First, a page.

My mother-in-law was a woman who exuded dignity, respect, and honor. A special kind of reverence washed over me every time I was in her presence. She was noble; full of integrity—a no-nonsense type of woman, which is why I was so baffled at how much she enjoyed hearing, “LaRae Stories.”
I amused her, I suppose. Never before had she known someone as clueless as me. Coming from her, I always took that as a compliment.
Case in point: When my MIL was in the hospital recovering from surgery on her stomach, Hubby and I went to visit her. Two of her daughters were there (my sisters-in-law), . . . aww, they are such good children, always there to see to her needs, talk to her, listen to her, and egg me on.
Her room was full of family. I felt lucky they let me in through marriage. My MIL’s stomach, of course, was sore and tender. She could hardly breathe without discomfort, let alone laugh. I was alerted, beforehand, by her son who I happened to be married to, to not make her laugh. To ‘try to avoid my Doofus behavior.’
Me: “What’re you talking about?”
Hubby: “You know what I mean.”
Me: “You think I’m dumb on purpose?”
Hubby: “No one can be that dumb and function like you can.”
Me: “Is that a compliment?”
Hubby: “Um, yah?”
Me: “Thank you. I thought I was gonna have to be mad at you for a minute. I’ll be on my best behavior. As usual.”
Hubby: “That’s what I’m worried about.”
Me: “What did you say?”
Hubby: “Um, I said, ‘My mother, I’m worried about.’”
I shook my head. That actually made sense.
All was going well until SIL, June looked at my tomato red face and asked, “How’d your face get so sunburned?”
Me: “I spent a few hours outside yesterday watching the Thunderbirds practice.”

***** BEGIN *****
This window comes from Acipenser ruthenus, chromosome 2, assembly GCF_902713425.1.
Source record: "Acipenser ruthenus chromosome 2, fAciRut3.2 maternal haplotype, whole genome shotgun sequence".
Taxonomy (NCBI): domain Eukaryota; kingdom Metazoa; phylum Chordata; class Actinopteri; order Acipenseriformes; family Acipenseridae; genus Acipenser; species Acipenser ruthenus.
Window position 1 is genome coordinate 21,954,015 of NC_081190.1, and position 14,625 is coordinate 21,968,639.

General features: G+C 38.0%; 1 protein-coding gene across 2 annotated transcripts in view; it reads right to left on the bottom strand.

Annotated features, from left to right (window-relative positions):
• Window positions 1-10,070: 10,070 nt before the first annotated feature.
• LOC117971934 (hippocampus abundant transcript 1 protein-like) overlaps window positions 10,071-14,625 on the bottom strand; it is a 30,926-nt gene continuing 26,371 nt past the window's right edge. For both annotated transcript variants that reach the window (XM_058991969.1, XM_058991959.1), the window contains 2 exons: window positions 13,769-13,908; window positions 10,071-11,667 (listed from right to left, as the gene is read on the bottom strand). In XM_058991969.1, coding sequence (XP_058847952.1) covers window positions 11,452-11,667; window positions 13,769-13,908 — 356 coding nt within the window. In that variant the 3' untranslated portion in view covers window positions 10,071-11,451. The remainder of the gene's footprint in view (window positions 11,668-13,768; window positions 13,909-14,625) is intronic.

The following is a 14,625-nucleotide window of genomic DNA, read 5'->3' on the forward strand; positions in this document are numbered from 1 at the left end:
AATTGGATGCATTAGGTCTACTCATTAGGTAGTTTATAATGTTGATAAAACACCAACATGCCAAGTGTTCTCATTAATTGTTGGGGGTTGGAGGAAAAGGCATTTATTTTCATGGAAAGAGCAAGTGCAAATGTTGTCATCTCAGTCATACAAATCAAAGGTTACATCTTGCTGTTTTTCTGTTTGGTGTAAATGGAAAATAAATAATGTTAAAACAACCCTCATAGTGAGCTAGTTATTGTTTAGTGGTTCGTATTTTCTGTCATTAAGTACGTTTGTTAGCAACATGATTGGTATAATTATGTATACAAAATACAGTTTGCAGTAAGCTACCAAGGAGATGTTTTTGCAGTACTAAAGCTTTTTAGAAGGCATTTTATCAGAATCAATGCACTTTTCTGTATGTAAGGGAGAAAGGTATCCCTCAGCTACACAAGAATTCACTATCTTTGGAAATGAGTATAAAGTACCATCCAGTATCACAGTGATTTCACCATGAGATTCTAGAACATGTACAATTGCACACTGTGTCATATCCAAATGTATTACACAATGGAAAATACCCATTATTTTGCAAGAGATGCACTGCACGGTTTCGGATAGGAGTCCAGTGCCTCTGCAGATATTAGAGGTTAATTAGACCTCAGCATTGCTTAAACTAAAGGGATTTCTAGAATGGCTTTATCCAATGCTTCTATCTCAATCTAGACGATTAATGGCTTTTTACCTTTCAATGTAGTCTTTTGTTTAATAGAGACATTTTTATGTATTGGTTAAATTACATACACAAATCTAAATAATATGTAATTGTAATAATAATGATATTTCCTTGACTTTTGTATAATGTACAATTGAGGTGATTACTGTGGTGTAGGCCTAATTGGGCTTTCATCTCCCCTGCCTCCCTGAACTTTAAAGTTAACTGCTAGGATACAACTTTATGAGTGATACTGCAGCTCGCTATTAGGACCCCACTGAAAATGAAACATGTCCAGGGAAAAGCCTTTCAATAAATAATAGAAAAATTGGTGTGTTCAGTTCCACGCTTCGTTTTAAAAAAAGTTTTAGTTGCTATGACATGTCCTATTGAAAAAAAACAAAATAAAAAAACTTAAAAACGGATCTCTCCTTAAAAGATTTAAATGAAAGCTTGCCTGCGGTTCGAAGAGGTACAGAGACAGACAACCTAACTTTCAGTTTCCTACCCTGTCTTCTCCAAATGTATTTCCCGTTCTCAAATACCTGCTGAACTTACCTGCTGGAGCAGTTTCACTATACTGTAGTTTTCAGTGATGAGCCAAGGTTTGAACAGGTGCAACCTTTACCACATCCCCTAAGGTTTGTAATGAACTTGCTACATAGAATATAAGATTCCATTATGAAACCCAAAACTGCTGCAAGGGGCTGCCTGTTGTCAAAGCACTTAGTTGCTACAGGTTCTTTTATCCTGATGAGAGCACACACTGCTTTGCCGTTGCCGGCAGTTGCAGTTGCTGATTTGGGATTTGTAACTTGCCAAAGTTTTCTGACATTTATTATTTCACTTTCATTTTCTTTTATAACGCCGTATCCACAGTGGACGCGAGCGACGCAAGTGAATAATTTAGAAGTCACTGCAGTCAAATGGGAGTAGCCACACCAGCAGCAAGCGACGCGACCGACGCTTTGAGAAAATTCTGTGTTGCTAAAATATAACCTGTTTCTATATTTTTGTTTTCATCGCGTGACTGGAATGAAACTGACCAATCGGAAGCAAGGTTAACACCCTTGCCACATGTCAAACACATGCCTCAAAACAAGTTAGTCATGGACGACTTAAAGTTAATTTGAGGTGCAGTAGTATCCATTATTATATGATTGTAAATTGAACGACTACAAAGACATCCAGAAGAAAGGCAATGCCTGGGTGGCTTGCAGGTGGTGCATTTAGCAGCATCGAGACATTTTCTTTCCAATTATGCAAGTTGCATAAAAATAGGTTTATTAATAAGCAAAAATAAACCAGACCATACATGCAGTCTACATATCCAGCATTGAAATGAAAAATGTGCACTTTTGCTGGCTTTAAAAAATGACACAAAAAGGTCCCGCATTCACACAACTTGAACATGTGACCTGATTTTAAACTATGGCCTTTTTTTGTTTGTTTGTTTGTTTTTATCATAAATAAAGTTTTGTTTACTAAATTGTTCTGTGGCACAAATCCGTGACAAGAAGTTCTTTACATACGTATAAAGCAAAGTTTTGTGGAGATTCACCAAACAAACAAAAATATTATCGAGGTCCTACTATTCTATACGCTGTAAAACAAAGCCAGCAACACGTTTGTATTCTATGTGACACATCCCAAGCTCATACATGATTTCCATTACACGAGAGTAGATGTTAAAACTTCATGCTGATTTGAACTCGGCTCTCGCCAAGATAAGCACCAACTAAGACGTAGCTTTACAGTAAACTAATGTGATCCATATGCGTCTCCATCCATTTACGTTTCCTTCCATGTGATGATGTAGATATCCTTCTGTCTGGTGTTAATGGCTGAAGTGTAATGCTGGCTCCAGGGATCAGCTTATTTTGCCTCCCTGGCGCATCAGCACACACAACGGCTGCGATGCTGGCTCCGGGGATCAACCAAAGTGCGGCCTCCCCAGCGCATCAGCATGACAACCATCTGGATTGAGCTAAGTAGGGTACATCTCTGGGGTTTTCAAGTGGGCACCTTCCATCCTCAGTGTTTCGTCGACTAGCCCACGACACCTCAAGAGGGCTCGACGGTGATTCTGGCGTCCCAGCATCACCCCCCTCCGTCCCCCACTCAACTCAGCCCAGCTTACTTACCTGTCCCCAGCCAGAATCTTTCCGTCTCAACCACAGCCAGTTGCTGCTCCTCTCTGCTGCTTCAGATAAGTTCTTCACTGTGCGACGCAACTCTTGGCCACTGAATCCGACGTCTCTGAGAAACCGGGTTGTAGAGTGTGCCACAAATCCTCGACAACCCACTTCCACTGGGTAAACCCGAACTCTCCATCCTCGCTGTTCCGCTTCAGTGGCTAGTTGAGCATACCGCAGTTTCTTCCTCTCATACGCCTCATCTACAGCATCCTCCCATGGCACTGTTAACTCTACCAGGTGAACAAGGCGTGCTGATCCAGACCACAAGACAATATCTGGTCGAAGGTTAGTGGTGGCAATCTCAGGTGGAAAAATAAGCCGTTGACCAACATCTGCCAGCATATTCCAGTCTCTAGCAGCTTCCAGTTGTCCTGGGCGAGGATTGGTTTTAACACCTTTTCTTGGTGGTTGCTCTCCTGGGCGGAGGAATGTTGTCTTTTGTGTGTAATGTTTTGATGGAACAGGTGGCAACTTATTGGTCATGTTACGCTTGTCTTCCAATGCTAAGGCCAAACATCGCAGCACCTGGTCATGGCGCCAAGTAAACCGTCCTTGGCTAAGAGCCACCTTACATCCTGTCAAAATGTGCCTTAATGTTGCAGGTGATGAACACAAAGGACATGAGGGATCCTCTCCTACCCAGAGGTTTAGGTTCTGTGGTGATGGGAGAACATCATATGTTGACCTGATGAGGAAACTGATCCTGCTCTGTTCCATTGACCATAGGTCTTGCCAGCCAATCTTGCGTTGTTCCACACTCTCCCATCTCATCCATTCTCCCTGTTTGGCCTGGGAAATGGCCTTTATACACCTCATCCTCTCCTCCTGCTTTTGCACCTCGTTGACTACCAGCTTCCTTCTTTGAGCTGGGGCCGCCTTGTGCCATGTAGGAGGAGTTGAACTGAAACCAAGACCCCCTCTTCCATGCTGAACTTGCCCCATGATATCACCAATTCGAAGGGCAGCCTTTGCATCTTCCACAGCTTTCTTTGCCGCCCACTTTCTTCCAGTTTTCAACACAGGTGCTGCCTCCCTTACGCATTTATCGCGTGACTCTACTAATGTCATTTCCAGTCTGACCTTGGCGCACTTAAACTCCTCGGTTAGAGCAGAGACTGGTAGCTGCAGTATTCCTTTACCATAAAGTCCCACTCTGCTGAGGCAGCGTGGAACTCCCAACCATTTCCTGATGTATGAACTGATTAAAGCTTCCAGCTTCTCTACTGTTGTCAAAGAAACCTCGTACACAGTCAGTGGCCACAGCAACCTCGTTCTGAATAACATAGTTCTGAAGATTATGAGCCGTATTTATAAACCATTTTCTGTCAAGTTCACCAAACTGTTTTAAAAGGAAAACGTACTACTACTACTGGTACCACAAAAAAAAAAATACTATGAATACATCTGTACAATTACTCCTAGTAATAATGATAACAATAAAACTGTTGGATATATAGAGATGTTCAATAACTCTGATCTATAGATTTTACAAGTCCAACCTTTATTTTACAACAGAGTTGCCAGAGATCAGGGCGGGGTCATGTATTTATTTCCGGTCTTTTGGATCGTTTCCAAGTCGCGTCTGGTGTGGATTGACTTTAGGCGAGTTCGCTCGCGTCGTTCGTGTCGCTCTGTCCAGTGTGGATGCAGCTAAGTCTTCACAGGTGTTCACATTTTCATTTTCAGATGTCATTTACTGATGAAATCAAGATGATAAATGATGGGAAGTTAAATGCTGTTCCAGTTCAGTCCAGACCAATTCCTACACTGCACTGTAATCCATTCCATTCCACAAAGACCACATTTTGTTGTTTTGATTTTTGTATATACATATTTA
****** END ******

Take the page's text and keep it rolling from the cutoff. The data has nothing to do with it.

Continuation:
SIL: “The Thunderbirds? I didn’t know they were in town.”
Hubby: “They’re not. I found LaRae outside lounging on her chair with her head tilted straight up towards the sky. She’s not supposed to be in the sun, you know. She’s sort of allergic.”
Me: “I was watching the Thunderbirds.”
Hubby: (Turned to his sister) “She was watching a bunch of seagulls flying around.”
Me: “Yah, but they looked like the Thunderbirds until you ruined it for me.”
SIL: “How’d he ruin it for you?”
Me: “He told me I was watching a bunch of seagulls. I was quite impressed with the flight patterns until I found out I was watching seagulls.”
The room erupted in laughter.
My MIL lightly held her stomach and said, “Don’t make me laugh.”
“Sorry,” I said.
SIL: “Let’s change the subject.”
SIL: “Did you hear about Aunt Maggie’s eye falling out onto the table at the Founder’s Banquet the other day?”
Other SIL: Giggled. “There was a bunch of dignitaries seated at her table. She was talking, then all of a sudden her eyeball fell out.”
My husband and sisters laughed. I didn’t think it was funny. How horrible. I couldn’t imagine how awful it would be to suddenly have your eyeball fall out.
Me: “A few years ago, a friend of mine was asked to substitute teach a preschool. One of the little boys there was blind. And . . . I think maybe deaf. I can’t remember.
Hubby: “You’re thinking of Helen Keller.”
Me: “Oh, right. This little boy was just blind. My friend had all the little kids sitting on a row of chairs when all of a sudden, the blind boy—his name was Trey—took out one of his eyes and put it on his lap.
My friend screamed. She didn’t know what to do, so she put a piece of paper over his eye so the other kids wouldn’t look at it . . . but, his eye was fake. It was a glass eye.”
Dead silence filled the room. June, Jane, Hubby, and MIL exchanged knowing glances. Their mouths gaped wide open too.
SIL: “Do you mean you think Aunt Maggie’s real eyeball just fell out onto the table?”
Gut busting roars pierced my ears. My MIL folded over, holding her stomach. “Stop it. Stop it. It hurts. Don’t make me laugh.”
“What?” I asked innocently.
SIL: “Aunt Maggie has a glass eye. She’s had one for years.” She fell off her chair, onto her knees.
MIL: (Laughed/Moaned) “I can’t laugh. It’s killing me. My stitches.”
Hubby: “LaRae and I will go now.” Hubby helped me out of my chair and quickly escorted me out of the hospital room before I even knew what had happened.
Me: “I didn’t even get a chance to say, ‘good-bye.’”
Hubby: “I know. Trust me. It’s for the best.”
On the way out of the hospital, over the intercom we heard a lady asking for a surgeon to go to the very room we left—my mother-in-law’s room. “I wonder what that’s all about. Maybe we should go back.”
Hubby calmly replied, “I’m sure it’s just to repair a few sutures.”
Me: “How do you know that?”
Hubby: “Trust me. I know.”
“Hmmppff.” I bit my tongue so I wouldn’t say anything rude. Sometimes my husband thinks he knows more than he does. It bothers me. It really does.